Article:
Dental fillings don’t last forever and sometimes, the filling can get lost or fall out. When this happens, the first thing you need to do is call your dentist to set up an appointment. In the meantime, put a piece of softened sugarless chewing gum in the spot where the filling was lost and avoid chewing on the area of the exposed tooth.

When calling your dentist, let the dentist know that you’re in pain so they can suggest over-the-counter pain medicine that you can take if your dentist can’t see you right away.

Steps for Handling Dental Emergencies

When you are experiencing a dental emergency during this COVID-19 pandemic, consider the risk if you don’t visit your dentist. So here are steps that will help you handle dental emergencies:

Call Lambton Family Dental at 519-334-5747 for your dental emergencies

  • Call Your Dentist First

With health protocols in place, patients are asked to make a call before heading to the dentist. Your dentist will assess over the phone whether you can do first aid on your own, or if what you have is a dental emergency and need to visit the dental office right away for proper treatment.

It is also recommended that you contact your dentist immediately when you experience:

  • Bleeding
  • Swelling in or around your mouth
  • Broken or knocked-out tooth
  • Paint that doesn’t go away even after pain medicine

While the rule of thumb is to contact your dentist first, there are certain exemptions. You need to need to visit the emergency room if, besides your dental concern, you are experiencing:

  • Head or eye injury
  • Concussion
  • Confusion
  • Broken bones and dislocated joints
  • Severe cuts that may require stitches
  • Facial lacerations

Make sure you have a first aid kit at home and in your bag

  • Perform First Aid

You need to know how to perform first aid in order to reduce pain and swelling and find any chips or knocked-out teeth so that they can be inserted back into your mouth.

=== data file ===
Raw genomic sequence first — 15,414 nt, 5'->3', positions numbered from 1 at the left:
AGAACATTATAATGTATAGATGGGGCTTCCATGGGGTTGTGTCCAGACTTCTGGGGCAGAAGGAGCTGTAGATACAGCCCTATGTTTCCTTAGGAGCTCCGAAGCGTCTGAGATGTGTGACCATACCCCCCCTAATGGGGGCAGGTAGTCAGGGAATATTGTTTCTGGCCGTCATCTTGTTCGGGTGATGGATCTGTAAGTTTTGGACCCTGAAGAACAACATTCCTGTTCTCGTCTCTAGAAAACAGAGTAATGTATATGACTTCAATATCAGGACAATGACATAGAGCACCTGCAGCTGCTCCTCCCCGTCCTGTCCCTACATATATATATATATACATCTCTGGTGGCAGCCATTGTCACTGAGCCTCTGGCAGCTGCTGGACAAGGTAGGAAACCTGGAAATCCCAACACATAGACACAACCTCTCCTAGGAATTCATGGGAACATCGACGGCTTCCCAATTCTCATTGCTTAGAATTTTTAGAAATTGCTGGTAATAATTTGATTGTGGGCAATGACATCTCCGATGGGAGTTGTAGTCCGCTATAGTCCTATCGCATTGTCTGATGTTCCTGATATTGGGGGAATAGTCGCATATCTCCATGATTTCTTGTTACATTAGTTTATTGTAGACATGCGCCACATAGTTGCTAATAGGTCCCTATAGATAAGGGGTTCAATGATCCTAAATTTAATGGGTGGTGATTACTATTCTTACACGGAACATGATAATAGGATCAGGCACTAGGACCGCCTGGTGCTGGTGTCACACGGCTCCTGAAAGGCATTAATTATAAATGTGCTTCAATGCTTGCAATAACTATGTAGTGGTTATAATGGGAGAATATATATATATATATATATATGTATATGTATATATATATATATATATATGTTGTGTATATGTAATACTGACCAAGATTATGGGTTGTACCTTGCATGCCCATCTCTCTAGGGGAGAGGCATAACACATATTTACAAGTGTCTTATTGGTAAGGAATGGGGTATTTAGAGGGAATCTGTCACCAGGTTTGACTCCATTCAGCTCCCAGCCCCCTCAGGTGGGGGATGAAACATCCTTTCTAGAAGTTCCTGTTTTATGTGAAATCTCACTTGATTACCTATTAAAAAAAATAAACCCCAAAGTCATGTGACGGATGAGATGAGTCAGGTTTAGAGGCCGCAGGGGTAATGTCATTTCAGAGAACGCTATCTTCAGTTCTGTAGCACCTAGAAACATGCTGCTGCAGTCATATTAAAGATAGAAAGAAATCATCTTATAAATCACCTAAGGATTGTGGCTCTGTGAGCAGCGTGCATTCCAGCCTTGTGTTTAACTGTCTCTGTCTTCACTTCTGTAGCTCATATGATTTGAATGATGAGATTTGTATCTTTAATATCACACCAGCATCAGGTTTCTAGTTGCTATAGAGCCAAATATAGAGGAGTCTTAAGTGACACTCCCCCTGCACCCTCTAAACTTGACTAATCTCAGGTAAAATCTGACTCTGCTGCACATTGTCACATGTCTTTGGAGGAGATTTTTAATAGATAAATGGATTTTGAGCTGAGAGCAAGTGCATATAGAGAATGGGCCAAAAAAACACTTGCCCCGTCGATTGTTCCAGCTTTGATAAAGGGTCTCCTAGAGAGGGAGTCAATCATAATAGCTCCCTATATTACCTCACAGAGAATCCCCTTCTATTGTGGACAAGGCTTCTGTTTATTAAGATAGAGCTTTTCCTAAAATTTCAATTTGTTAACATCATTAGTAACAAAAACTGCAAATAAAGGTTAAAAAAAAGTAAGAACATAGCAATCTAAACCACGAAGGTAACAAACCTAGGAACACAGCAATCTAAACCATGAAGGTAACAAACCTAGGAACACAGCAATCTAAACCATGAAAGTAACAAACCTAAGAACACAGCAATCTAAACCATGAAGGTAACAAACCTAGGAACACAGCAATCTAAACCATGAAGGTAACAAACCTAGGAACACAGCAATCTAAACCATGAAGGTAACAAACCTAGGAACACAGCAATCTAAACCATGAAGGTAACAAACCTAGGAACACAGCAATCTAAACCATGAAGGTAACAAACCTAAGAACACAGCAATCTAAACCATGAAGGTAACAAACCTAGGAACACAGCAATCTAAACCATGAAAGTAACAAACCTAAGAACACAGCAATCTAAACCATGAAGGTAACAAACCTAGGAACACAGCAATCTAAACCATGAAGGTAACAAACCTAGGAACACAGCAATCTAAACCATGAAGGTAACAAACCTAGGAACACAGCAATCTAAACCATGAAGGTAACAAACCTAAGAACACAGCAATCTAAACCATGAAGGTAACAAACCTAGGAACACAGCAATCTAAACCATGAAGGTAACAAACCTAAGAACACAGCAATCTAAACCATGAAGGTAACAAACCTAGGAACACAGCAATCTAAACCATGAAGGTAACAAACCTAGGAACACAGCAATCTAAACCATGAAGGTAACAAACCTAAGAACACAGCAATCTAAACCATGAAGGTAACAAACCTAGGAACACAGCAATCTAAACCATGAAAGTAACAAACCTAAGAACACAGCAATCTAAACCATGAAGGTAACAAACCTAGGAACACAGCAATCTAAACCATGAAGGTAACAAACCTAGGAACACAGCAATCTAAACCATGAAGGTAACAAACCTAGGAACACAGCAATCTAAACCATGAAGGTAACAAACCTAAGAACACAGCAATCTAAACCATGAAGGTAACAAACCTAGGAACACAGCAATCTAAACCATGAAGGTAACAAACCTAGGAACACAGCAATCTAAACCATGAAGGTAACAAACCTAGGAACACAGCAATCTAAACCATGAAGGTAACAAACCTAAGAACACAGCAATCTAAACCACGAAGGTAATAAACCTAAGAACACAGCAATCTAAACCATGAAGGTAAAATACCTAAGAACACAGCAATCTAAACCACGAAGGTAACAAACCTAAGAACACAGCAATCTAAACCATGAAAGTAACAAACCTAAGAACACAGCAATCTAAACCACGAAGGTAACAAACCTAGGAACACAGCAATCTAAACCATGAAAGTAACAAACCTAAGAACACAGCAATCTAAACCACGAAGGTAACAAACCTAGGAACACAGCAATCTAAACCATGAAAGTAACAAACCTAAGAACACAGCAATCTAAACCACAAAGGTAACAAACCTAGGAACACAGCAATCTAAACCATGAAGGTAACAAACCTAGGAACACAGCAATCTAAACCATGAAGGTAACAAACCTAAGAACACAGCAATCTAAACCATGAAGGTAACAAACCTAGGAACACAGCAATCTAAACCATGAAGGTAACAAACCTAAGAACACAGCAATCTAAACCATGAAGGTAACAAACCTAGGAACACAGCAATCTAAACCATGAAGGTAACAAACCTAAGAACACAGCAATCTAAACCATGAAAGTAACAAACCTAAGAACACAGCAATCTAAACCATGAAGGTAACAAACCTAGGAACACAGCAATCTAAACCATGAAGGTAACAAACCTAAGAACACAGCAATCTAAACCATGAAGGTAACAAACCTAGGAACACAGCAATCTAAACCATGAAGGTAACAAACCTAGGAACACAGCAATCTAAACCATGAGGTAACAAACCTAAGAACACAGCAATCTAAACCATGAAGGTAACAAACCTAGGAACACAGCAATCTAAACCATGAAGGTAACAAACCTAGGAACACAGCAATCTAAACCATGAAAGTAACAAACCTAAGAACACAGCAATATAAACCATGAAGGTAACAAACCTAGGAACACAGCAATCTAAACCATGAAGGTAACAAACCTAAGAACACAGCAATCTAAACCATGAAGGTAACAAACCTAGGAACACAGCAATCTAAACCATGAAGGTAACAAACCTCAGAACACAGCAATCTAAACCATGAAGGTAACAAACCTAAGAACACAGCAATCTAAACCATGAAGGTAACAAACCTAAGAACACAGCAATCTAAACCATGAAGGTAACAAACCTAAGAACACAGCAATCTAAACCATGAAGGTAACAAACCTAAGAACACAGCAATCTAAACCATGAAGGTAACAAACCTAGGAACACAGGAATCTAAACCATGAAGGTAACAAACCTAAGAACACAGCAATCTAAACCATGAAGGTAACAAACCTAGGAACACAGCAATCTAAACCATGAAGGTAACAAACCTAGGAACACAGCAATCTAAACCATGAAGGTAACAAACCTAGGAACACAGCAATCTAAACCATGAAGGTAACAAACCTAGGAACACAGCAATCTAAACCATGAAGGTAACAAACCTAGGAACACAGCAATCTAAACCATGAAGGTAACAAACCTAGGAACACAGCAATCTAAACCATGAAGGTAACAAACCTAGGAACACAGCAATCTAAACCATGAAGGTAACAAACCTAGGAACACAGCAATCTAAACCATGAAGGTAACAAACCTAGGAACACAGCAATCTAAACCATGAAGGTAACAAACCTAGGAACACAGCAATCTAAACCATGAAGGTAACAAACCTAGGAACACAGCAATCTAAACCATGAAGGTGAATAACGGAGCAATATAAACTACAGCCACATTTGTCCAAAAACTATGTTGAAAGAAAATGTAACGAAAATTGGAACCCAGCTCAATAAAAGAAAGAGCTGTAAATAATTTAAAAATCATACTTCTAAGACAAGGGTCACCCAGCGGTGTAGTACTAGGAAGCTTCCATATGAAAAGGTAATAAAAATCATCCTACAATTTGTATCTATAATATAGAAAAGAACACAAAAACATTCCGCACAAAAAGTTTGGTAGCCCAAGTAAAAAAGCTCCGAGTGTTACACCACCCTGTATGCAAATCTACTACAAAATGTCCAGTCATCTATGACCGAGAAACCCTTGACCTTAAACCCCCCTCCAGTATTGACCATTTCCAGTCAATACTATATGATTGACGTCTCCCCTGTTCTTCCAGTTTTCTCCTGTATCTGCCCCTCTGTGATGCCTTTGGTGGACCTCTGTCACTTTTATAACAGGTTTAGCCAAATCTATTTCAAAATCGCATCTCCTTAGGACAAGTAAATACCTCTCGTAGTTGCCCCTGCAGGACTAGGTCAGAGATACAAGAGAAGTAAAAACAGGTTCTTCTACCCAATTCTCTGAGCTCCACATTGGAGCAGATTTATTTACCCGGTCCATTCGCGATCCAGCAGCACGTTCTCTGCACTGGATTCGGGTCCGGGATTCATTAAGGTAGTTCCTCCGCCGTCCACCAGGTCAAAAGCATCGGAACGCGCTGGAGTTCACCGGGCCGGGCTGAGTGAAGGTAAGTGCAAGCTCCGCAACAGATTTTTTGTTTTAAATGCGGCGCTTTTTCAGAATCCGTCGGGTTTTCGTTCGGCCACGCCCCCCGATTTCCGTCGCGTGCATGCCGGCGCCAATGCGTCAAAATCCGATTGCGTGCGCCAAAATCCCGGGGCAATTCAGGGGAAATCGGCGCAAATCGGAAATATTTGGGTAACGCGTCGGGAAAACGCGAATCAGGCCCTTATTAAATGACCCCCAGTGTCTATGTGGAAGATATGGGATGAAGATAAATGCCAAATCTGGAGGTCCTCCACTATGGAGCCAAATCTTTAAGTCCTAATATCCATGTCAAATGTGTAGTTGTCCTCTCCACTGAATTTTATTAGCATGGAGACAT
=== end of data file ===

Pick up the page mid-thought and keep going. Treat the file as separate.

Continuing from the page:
For your mouth injuries, swelling, and toothaches, apply cold compress to your face in the area of the injury. You can also take pain medication, like Tylenol, or you can use an oral anesthetic to reduce the pain.

Rinsing your mouth with warm salt water helps reduce pain and draws out any infection from mouth injuries, abscesses, or extremely painful toothaches.

Frequently Asked Questions

Your dentist will determine the best course of action for your dental emergency

1. What do I do if I think I have a dental emergency?

Call your dentist and tell them about your dental emergency. They will give you advice on whether they can help you, or will direct you to another dental or emergency clinic.

2. Is it safe to visit the dentist now?

Yes. Dentists are required to follow strict infection prevention and control procedures and their main priority is the protection of their patients and staff.

3. Is the dentist going to ask about my COVID-19 vaccination status?

Your dentist can ask for your health status and medical history if it will affect your treatment and dental care. However, current screening protocols do not include a question concerning one’s COVID-19 vaccination status.

4. Can I ask my dentist if they and/or their staff have been vaccinated?

No. The vaccination status of a person is considered personal health information. Any health information about the dentist and the staff cannot be shared externally with anyone.

5. Can my dentist provide prescriptions over the phone?

Your dentist can decide if you need over-the-counter medications or prescriptions, or if you need to be seen in their office. If you need a prescription, your dentist can directly send it to the pharmacy.

6. What do I do if I am COVID-positive and have a dental emergency?

You can take an online self-assessment tool to determine if you need to seek care. Most importantly, call 911 and advise them of your symptoms and travel history. DO NOT go straight to the dental office or emergency room.

7. If I have a dental emergency, can I go to a hospital near me?

As much as possible, contact your dentist first to see if they can help you with your dental emergency. Going to the emergency room for a dental emergency during the COVID-19 pandemic is not recommended, unless facilitated by your dentist and/or 911 Services or if you are experiencing other serious life-threatening non-dental symptoms mentioned above.

Emergency Dentist in Sarnia

Dental emergencies need to be addressed immediately. Don’t wait for your condition to get worse. Call Lambton Family Dental at 519-334-5747 if you or your loved one is experiencing pain or other symptoms that need urgent dental care.